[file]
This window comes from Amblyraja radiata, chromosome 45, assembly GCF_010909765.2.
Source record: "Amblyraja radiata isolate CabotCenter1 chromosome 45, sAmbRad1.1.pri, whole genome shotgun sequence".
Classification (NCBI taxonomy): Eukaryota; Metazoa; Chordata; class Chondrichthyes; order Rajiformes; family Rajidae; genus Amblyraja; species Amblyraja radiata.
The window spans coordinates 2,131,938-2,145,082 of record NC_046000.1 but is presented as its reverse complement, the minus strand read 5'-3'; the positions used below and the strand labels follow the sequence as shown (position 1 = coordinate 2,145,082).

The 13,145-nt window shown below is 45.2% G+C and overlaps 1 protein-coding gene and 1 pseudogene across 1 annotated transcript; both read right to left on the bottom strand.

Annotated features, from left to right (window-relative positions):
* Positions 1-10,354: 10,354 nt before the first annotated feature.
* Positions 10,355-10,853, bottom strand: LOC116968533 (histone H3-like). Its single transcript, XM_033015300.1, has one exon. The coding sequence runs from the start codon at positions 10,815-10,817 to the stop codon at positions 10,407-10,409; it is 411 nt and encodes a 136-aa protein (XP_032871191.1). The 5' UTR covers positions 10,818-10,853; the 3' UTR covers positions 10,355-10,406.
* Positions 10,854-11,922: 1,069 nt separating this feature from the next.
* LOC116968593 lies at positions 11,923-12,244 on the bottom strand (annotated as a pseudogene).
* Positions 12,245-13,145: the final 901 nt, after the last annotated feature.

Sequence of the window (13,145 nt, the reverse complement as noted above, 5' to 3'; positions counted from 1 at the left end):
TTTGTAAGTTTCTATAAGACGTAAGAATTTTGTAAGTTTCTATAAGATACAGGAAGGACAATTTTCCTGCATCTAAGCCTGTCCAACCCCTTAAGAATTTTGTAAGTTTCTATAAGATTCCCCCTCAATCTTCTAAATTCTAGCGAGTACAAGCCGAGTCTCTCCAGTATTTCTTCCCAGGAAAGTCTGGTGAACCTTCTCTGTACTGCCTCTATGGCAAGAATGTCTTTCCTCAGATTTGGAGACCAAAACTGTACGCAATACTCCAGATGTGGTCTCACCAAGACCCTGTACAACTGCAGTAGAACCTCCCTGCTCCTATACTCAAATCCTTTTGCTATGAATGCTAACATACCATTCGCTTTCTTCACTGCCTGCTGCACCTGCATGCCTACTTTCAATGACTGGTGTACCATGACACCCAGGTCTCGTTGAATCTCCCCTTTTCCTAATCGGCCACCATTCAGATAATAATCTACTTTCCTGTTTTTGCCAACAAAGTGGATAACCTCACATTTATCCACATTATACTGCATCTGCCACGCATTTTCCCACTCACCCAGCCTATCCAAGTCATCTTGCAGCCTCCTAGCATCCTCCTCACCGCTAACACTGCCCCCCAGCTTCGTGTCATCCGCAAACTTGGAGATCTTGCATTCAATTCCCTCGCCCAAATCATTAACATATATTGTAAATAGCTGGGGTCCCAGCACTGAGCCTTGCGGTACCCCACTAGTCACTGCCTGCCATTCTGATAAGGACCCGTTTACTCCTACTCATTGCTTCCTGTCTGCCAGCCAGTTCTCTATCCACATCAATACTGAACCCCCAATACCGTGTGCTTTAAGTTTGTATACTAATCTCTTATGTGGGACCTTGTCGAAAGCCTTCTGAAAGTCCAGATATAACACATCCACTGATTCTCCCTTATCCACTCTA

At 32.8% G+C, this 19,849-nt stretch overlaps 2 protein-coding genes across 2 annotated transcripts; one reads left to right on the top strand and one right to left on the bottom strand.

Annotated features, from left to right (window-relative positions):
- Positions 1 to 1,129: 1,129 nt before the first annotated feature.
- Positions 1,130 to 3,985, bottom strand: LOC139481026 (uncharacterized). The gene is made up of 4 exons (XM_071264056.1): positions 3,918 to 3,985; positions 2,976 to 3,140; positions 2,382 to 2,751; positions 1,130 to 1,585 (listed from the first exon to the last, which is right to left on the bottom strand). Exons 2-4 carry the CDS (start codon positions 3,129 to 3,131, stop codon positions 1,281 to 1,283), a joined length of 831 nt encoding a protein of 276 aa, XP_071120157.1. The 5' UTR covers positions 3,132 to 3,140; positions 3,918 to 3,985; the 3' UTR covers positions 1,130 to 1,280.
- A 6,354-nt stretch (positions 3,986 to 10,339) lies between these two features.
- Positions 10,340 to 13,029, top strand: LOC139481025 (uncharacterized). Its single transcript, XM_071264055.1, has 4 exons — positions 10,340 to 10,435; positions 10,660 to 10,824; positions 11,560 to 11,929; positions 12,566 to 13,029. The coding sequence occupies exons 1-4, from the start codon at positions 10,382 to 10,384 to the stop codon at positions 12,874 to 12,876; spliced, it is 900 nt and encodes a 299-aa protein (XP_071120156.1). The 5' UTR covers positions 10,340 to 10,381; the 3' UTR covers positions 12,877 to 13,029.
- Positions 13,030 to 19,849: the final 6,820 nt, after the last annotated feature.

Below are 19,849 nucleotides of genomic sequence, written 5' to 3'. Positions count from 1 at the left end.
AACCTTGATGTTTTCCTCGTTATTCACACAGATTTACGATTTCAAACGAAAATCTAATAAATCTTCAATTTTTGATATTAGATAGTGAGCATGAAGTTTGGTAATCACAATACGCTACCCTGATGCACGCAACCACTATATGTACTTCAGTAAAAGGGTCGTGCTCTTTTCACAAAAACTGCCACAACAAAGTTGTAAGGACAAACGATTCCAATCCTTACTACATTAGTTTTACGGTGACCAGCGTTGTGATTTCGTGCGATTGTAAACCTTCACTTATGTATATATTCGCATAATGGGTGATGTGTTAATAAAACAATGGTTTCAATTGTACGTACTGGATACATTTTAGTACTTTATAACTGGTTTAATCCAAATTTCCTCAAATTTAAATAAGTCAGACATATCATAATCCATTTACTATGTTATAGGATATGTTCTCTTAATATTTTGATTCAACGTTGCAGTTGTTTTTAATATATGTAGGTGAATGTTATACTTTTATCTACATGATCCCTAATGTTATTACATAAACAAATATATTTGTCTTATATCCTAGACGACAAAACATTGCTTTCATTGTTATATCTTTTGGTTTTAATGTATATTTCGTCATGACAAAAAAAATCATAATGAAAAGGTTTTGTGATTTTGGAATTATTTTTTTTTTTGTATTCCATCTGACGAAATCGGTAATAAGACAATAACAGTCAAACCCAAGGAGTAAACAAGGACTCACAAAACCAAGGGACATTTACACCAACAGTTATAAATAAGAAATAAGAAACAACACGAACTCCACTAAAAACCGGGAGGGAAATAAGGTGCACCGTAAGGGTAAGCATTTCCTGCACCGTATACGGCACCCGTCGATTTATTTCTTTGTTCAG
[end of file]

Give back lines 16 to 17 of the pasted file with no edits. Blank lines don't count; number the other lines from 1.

- Positions 1 to 1,129: 1,129 nt before the first annotated feature.
- Positions 1,130 to 3,985, bottom strand: LOC139481026 (uncharacterized). The gene is made up of 4 exons (XM_071264056.1): positions 3,918 to 3,985; positions 2,976 to 3,140; positions 2,382 to 2,751; positions 1,130 to 1,585 (listed from the first exon to the last, which is right to left on the bottom strand). Exons 2-4 carry the CDS (start codon positions 3,129 to 3,131, stop codon positions 1,281 to 1,283), a joined length of 831 nt encoding a protein of 276 aa, XP_071120157.1. The 5' UTR covers positions 3,132 to 3,140; positions 3,918 to 3,985; the 3' UTR covers positions 1,130 to 1,280.